EQUINE PHOTOGRAPHY SIZE AND FINISH OPTIONS
• 23H x 35W inches
• 33H x 49W inches
• 43H x 64W inches
Saintes-Maries-de-la-Mer. Early Evening.
The small town I was visiting in pursuit of wildlife pictures lies on the Southern coast of France. It’s characterized by the strong winds that bombard it, the ocean lapping at its shores and its wild horses. Undoubtedly, the region draws in people with its sheer beauty as well as for the opportunity to pursue equine photography. Its quaint charm is heightened by the sea of red and also cream roof tiles that spread out across it. The age of the town is conveyed through the wear and tear on the coastal structures, as years of troubled waves did their damage.
I have been shooting equine photography at this location for so many years. The juxtaposition of the water, sky, and also horses makes for truly captivating horse wall art. The water is about waist high, muddy, and infamous for having sudden drops and pits. I have refrained from getting in the murky water for fear of falling victim to one of these sneaky pits and dropping my camera. It would take a very special subject for me to risk completely ruining my equipment, and I had found one. To my camera’s potential dismay, I had found this subject in the Camargue horse. Argued to be the oldest horse breed in the world, these gorgeous cream-colored wild horses inhabit the marshes and wetlands of the region. Not surprisingly, they have done so for thousands of years.
The Camargue Horses
This breed of horses wasn’t officially a breed until the Association des Eleveurs de Chevaux de Race Camargue recognized them as one in 1978. They currently live in semi-wild conditions. The French government now has the horses bred under specific guidelines. The Camargue horses are also the trusty steeds of Europe’s only “cowboys” which are otherwise known as the “Guardians”. Aptly called the “Wild West of France”, this region is home to these cowboys who use the horses. These animals make for brilliant workhorses and also are tasked with herding bulls used in bullfighting. Their stocky build and easy temperament make them particularly suitable for this role.
While they are most famous for their milky white coats, Camargue horses are actually born with brown or black coats. They don’t lose this pigmentation until they are about 2 to 4 years old. This makes it particularly easy to determine the age of these foals. Despite being mostly white, they are usually referred to as grey horses for the greyish spots and patches they commonly sport. Overall, these animals made for amazing horse wall art subjects.
In Pursuit of the Perfect Picture
You would think that having the beautiful elements of the backdrop of Saintes-Maries-de-la-Mer would make every picture I take effortlessly gorgeous. Unfortunately, fate is never that kind to sloth. Even with my many efforts, I am never happy with my images from this location. Every time I plan to shoot in this region, I tell myself that, “this time it will be better.” But it never happens, I always left unhappy with the horse wall art that was produced from the shoot. Every time I was disappointed, but still not deterred from trying again.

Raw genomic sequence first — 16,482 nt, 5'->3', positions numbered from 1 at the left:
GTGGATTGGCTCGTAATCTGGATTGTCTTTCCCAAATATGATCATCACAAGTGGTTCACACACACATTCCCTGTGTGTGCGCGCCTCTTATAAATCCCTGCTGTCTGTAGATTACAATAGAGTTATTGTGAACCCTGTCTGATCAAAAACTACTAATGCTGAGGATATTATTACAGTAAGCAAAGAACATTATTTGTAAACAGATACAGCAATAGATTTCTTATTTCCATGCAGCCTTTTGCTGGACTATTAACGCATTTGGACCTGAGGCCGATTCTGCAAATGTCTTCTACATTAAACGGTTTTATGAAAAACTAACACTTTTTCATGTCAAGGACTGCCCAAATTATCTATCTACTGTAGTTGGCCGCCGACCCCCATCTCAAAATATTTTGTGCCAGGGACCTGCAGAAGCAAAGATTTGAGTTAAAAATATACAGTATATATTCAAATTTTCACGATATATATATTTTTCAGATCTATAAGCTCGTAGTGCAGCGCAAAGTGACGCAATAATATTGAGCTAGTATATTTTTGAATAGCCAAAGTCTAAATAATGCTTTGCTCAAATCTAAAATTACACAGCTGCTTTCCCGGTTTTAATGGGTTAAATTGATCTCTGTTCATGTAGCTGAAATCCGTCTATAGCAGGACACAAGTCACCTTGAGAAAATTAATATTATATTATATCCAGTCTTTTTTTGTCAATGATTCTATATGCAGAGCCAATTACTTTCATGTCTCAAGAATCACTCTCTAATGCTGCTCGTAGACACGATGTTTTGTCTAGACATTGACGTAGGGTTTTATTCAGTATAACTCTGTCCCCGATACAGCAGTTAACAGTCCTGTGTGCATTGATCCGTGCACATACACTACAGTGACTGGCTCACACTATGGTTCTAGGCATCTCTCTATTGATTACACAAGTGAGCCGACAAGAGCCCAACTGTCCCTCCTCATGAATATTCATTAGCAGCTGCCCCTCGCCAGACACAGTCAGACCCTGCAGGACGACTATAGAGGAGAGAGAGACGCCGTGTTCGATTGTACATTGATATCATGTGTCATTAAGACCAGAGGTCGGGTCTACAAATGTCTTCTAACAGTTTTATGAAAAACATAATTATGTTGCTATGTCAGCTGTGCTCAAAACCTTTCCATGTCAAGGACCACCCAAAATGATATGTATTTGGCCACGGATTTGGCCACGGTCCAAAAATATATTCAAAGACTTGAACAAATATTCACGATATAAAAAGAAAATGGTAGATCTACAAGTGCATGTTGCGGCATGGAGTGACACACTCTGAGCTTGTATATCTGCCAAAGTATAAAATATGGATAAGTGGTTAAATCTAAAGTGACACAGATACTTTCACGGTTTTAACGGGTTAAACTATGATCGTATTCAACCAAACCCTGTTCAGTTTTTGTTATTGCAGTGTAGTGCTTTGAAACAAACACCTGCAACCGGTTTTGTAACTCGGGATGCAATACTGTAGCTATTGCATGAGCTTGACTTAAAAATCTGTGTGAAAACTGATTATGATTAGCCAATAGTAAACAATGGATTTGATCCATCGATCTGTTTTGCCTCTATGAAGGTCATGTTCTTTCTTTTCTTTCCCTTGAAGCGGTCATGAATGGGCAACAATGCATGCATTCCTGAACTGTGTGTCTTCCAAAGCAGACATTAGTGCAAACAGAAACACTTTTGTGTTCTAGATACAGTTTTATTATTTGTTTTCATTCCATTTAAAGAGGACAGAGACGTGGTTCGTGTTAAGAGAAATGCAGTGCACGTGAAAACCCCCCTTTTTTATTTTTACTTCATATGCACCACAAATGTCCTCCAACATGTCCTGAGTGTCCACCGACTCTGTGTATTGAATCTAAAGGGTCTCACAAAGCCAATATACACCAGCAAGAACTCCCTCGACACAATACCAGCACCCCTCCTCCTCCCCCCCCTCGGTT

Albert Einstein is famously known for saying, “The definition of insanity is doing the same thing over and over again, but expecting different results.” This time around, I decided to do something different. I asked myself, “What kind of photograph will make me happy?” I thought about what I really wanted my equine photography in this area to look like. What the wildlife photography that I am proud of looks like. In my head, I saw the movement, action, dynamic colors of the photography I wanted.
I decided that the only way to achieve this was to put on waders and get into the muddy waters. It was nerve-wracking once I got in the water because I could not stand in one spot for a long time; my feet kept sinking. I managed to find enough footing to focus on the animals in front of me. However, I was concerned about these wild horses getting too close. A sudden splash of salty water could completely ruin my equipment.
Essentially, I had thought of everything that could go wrong and had more than enough excuses to not do it. Wildlife photography definitely presents its own unique set of challenges in this way. On the other hand, I had one reason to get in. I wanted some good equine photography from this location. Working through my fears, I managed to get in the waist-high water. I found myself perfectly in front of this herd of Camargue as they ran towards me. At long last, I had my trophy, this photograph. I love this photograph, not because of how it looks but because of how it helped me grow as a photographer and person.
Follow the journey and wildlife experience on Instagram.com/ejazkhanearth